Espresso Royale unsure of future after Green Mill CEO buys Southeast Minneapolis building


Espresso Royale has been a part of the University of Minnesota community for more than two decades, but now the coffeehouse’s future in Dinkytown is uncertain.

Last August, Green Mill Restaurants CEO Paul Dzubnar purchased the building that houses Espresso Royale and Al’s Breakfast on 14th Avenue Southeast.

Under the impression they’d have to leave the space next summer, Espresso Royale Regional Manager Dan Zielske has been looking for a new location in Dinkytown.

Now, Zielske doesn’t know where Espresso Royale will be in a year when their current lease is up.“There’s a lot in limbo right now,” he said.

Zielske said he was led to believe the new owner wouldn’t renew the coffee shop’s lease in June 2014, but Dzubnar said he doesn’t have any plans for the space yet.

“We just bought the building as an investment,” Dzubnar said. “I haven’t made a decision one way or another what I’ll do with it.”

He said the site isn’t part of his plans for this year.

Zielske said they’d love to stay in the building if they don’t have to leave.

If he does develop the space in the future, he said, it wouldn’t be a Green Mill restaurant, but it could be a new Town Hall Brewery location.

Town Hall Brewery, the West Bank taproom Dzubnar co-owns, is currently expanding in the city. It has a location in South Minneapolis and has another one under construction in Uptown. Dzubnar also owns the building that houses Al’s Breakfast, but Dzubnar said he “won’t touch Al’s” even if he does develop the space.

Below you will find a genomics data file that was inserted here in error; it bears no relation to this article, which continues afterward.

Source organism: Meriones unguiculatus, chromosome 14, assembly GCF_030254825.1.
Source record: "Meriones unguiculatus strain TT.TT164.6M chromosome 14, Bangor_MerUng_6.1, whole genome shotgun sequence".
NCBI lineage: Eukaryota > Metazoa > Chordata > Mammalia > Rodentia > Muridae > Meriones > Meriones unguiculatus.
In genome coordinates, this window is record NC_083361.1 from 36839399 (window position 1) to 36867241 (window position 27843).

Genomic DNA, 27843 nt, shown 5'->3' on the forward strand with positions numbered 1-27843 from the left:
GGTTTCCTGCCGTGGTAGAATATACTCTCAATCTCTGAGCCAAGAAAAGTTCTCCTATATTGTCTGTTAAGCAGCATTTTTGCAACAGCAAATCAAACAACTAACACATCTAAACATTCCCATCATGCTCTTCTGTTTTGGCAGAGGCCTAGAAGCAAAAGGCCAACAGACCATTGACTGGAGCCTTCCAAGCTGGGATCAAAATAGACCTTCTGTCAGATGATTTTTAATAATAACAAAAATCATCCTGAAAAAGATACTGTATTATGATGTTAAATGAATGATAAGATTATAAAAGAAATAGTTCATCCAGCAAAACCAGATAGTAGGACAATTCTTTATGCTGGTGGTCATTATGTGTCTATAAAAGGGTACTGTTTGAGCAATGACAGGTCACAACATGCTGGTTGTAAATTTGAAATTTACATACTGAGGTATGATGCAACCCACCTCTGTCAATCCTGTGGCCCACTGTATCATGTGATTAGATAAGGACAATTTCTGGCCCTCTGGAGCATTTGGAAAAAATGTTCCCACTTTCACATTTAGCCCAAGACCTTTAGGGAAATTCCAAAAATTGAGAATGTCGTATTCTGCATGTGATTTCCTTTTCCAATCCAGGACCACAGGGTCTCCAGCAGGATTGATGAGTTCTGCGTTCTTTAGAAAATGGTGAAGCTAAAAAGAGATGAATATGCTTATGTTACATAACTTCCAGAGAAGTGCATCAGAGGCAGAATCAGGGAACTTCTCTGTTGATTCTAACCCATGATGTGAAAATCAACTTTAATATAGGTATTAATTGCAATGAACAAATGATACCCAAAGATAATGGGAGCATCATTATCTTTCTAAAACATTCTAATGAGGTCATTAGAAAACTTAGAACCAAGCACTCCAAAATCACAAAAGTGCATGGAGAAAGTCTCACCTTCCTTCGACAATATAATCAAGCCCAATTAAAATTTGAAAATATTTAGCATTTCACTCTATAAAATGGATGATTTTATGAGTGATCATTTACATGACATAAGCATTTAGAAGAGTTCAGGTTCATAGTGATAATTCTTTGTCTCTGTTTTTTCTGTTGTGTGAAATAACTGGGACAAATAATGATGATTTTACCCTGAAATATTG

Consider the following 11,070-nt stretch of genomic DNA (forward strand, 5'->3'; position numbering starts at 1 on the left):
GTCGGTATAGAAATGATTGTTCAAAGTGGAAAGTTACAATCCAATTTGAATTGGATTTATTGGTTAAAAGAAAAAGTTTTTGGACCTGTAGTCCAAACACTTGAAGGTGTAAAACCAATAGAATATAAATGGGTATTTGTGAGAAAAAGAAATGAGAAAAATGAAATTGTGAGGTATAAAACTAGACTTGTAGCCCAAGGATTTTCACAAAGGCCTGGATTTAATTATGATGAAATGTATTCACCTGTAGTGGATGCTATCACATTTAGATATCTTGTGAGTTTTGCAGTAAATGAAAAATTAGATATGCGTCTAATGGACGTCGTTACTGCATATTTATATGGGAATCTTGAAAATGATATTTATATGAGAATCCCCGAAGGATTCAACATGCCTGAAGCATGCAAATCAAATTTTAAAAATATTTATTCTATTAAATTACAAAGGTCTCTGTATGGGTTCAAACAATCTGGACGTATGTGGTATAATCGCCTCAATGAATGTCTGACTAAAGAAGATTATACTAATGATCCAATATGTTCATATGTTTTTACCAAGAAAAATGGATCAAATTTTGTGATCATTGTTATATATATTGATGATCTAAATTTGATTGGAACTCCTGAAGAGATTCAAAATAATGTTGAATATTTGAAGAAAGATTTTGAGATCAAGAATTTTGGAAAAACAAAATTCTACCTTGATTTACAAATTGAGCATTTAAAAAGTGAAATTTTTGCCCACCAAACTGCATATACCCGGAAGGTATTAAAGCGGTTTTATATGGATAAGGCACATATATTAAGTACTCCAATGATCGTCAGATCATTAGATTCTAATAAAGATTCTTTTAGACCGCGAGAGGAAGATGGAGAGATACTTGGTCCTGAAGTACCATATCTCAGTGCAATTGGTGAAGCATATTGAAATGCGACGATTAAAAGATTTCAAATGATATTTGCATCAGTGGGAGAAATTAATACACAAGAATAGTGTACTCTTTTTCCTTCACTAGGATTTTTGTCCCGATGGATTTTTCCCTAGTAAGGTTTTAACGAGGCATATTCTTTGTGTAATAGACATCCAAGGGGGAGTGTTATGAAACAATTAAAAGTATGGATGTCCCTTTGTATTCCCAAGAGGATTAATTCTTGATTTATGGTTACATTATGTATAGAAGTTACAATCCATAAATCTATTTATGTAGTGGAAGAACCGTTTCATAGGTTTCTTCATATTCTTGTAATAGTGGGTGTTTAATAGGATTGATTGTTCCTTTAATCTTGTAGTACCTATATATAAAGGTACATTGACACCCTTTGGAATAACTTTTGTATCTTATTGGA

Dinkytown Business Association President Skott Johnson said he heard the Espresso Royale space was going to be a taproom, but Dzubnar hasn’t approached him yet.

“None of us are happy to see Espresso Royale leave the space,” Johnson said.

There are two other Espresso Royales in the Twin Cities, and nationally they are in five states.

Last summer, the previous owner sold the building to Dzubnar without telling Espresso Royale about the deal until afterwards. Johnson said the coffee shop should’ve been given a chance to buy the building.

“We’re not happy with the landlord selling it without conferring with Espresso Royale,” he said. “That just didn’t seem right.”

An ‘iconic’ space

Since 1988, Espresso Royale has served Dinkytown residents with a place to chat, study and caffeinate.

Matthew Williams went to graduate school at the University in 2005 and has used Espresso Royale as his “second office” ever since.

“Everything I did in school, I wrote here,” Williams said. “It’s a stopping point in Dinkytown with a big sense of community.”

He had some of his favorite intellectual conversations at the café’s tables, he said, where he used to meet with students in the English classes he taught.

“This space seems like it’s irreplaceable.”

Originally from Pittsburgh, Espresso Royale customer Morgan Dysert said she came to the University because of Dinkytown, but she now feels the area has become commercialized and unoriginal.

“It’s expected for a place to grow and expand,” Dysert said, “but when it comes to iconic places … you don’t touch that.”

If the coffee shop moves, she said she’ll miss the artwork hung on the walls by local artists. She’ll also miss the regulars who have become so familiar, she said.

Zielske said he’s tried to nurture a place where students can sit down, drink from real mugs and actually have conversations — “not just a kiosk, but a coffeehouse.”

Espresso Royale assistant manager Rex Vogen said he hopes they can stay in Dinkytown but agreed the area’s atmosphere is changing.

“The direction things are headed isn’t optimal,” he said.